Religious Studies

Studying Religious Studies successfully is not dependent upon the beliefs of the candidate although the papers included in the Sedbergh curriculum at GCSE place a particular emphasis on the Christian faith and morality.

GCSE

GCSE study focuses on two written papers and two pieces of independent course work.

Paper 1 : The meaning of Christianity in faith and practice• Styles of worship in different churches
Initiation Rites - Baptism, Marriage, Funerals
The meaning of The Bible and how it is used today
The key points in the life of Jesus
Christian beliefs such as The Trinity
Festivals such as Christmas and Easter
The worldwide Church and Ecumenism
Liberation Theology
Places of Pilgrimage such as Lindisfarne and Iona

Paper 2 : Christian Perspectives on Contemporary Moral Issues

The ways in which Christians help people in their local area
Christian concern for young people through The Children's Society
Humanitarian work in Britain through The Salvation Army
Issues concerning Justice with reference to the British Prison System
Worldwide Christian work for the poor through Tear Fund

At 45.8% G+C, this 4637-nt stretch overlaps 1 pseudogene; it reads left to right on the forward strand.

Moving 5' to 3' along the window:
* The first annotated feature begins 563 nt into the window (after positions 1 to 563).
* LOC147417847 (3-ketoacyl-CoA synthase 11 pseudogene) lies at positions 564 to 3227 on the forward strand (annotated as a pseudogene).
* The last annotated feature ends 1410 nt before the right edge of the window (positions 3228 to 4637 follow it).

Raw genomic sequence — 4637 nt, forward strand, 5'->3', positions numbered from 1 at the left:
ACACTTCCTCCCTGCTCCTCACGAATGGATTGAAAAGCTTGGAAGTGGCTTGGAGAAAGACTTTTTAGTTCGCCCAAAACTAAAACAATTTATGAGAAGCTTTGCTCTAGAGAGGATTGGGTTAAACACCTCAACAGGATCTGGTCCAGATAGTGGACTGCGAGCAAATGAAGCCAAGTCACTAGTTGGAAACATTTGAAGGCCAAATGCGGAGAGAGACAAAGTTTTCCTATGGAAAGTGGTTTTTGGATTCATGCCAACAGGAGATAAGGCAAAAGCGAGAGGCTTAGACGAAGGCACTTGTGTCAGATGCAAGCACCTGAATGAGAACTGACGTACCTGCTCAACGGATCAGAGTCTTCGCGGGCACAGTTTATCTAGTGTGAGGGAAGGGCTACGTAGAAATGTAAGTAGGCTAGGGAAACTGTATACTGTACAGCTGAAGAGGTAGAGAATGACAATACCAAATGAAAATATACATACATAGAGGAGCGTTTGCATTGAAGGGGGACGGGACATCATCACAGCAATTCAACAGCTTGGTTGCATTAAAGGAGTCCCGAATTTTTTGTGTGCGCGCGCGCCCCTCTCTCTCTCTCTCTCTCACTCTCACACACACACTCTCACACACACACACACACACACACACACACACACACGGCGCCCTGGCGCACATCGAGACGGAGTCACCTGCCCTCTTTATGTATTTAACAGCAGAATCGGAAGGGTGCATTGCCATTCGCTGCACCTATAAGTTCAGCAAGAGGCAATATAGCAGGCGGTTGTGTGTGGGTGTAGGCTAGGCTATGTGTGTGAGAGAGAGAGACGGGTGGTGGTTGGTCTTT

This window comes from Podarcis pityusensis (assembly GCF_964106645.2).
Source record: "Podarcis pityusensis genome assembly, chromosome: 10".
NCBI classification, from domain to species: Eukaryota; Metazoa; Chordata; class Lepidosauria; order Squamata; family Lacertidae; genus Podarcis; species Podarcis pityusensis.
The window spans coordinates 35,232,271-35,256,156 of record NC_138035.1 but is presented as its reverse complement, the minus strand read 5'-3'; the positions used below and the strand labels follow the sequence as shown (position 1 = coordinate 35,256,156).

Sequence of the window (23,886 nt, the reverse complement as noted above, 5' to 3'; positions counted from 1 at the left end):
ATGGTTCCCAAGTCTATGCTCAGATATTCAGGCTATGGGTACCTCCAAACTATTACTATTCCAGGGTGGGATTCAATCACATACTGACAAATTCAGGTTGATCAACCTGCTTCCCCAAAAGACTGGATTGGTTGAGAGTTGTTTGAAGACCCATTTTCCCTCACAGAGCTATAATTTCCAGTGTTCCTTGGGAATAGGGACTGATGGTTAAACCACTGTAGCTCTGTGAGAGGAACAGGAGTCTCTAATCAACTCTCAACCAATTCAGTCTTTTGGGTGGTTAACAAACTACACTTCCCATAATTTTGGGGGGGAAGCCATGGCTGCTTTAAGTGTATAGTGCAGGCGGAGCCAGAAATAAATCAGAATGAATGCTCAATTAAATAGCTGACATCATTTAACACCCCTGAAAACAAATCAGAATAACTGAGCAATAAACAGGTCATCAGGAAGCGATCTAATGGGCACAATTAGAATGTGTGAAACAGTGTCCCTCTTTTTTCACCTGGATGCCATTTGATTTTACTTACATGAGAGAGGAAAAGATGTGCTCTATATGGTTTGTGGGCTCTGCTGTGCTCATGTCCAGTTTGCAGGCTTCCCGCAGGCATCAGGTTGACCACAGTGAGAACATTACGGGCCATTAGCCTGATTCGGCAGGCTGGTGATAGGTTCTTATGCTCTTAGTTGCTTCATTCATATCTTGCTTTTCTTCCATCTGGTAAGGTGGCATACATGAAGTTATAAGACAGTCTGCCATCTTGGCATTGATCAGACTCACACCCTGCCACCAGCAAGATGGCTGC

Christian concern for peace and responses to war and conflict
Sanctity of Life issues relating to Abortion and Euthanasia
Divorce and Re-Marriage
Green Issues and Care for the Environment

A-level

The study of philosophy, religion and ethics is a sound foundation for any career demanding good powers of communications and an ability to analyse, understand and solve problems. The Edexcel A-level Religious Studies syllabus is followed and GCSE is not a requirement for A-level study. Philosophy of Religion
The Design Argument for the existence of God
The Cosmological Argument for the existence of God
The problem of evil and suffering
The philosophical debate about Miracles
The Ontological Argument
The argument for the existence of God based on Religious Experience
Beliefs about life after death
A study of Myth and Symbol
Religious Ethics
The theory of Utilitarianism
The theory of Situation Ethics
The role of Conscience
War and Pacifism
The theory of Natural Moral Law
Kant's Categorical Imperative and Deontology
The theories of Intuitionism and Emotivism
The application of Justice, Law and Punishment
Suicide and Euthanasia